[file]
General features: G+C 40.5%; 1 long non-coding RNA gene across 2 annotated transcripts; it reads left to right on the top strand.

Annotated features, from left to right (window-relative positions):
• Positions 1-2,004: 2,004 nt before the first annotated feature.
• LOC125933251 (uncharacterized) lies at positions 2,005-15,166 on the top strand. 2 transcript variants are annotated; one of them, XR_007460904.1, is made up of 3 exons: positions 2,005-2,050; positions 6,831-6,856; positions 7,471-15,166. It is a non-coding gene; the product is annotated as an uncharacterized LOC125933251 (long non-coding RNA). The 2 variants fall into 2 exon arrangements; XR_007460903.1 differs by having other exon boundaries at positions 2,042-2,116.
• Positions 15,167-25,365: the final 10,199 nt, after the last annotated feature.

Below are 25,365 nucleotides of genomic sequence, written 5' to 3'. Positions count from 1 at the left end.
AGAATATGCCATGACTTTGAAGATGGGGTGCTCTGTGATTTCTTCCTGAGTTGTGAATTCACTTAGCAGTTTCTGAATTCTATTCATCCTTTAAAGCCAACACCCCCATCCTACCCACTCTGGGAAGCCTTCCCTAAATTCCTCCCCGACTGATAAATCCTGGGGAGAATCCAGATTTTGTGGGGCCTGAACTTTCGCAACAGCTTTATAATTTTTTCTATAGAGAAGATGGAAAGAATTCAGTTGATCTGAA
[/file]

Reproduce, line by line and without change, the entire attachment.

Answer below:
General features: G+C 40.5%; 1 long non-coding RNA gene across 2 annotated transcripts; it reads left to right on the top strand.

Annotated features, from left to right (window-relative positions):
• Positions 1-2,004: 2,004 nt before the first annotated feature.
• LOC125933251 (uncharacterized) lies at positions 2,005-15,166 on the top strand. 2 transcript variants are annotated; one of them, XR_007460904.1, is made up of 3 exons: positions 2,005-2,050; positions 6,831-6,856; positions 7,471-15,166. It is a non-coding gene; the product is annotated as an uncharacterized LOC125933251 (long non-coding RNA). The 2 variants fall into 2 exon arrangements; XR_007460903.1 differs by having other exon boundaries at positions 2,042-2,116.
• Positions 15,167-25,365: the final 10,199 nt, after the last annotated feature.

Below are 25,365 nucleotides of genomic sequence, written 5' to 3'. Positions count from 1 at the left end.
AGAATATGCCATGACTTTGAAGATGGGGTGCTCTGTGATTTCTTCCTGAGTTGTGAATTCACTTAGCAGTTTCTGAATTCTATTCATCCTTTAAAGCCAACACCCCCATCCTACCCACTCTGGGAAGCCTTCCCTAAATTCCTCCCCGACTGATAAATCCTGGGGAGAATCCAGATTTTGTGGGGCCTGAACTTTCGCAACAGCTTTATAATTTTTTCTATAGAGAAGATGGAAAGAATTCAGTTGATCTGAA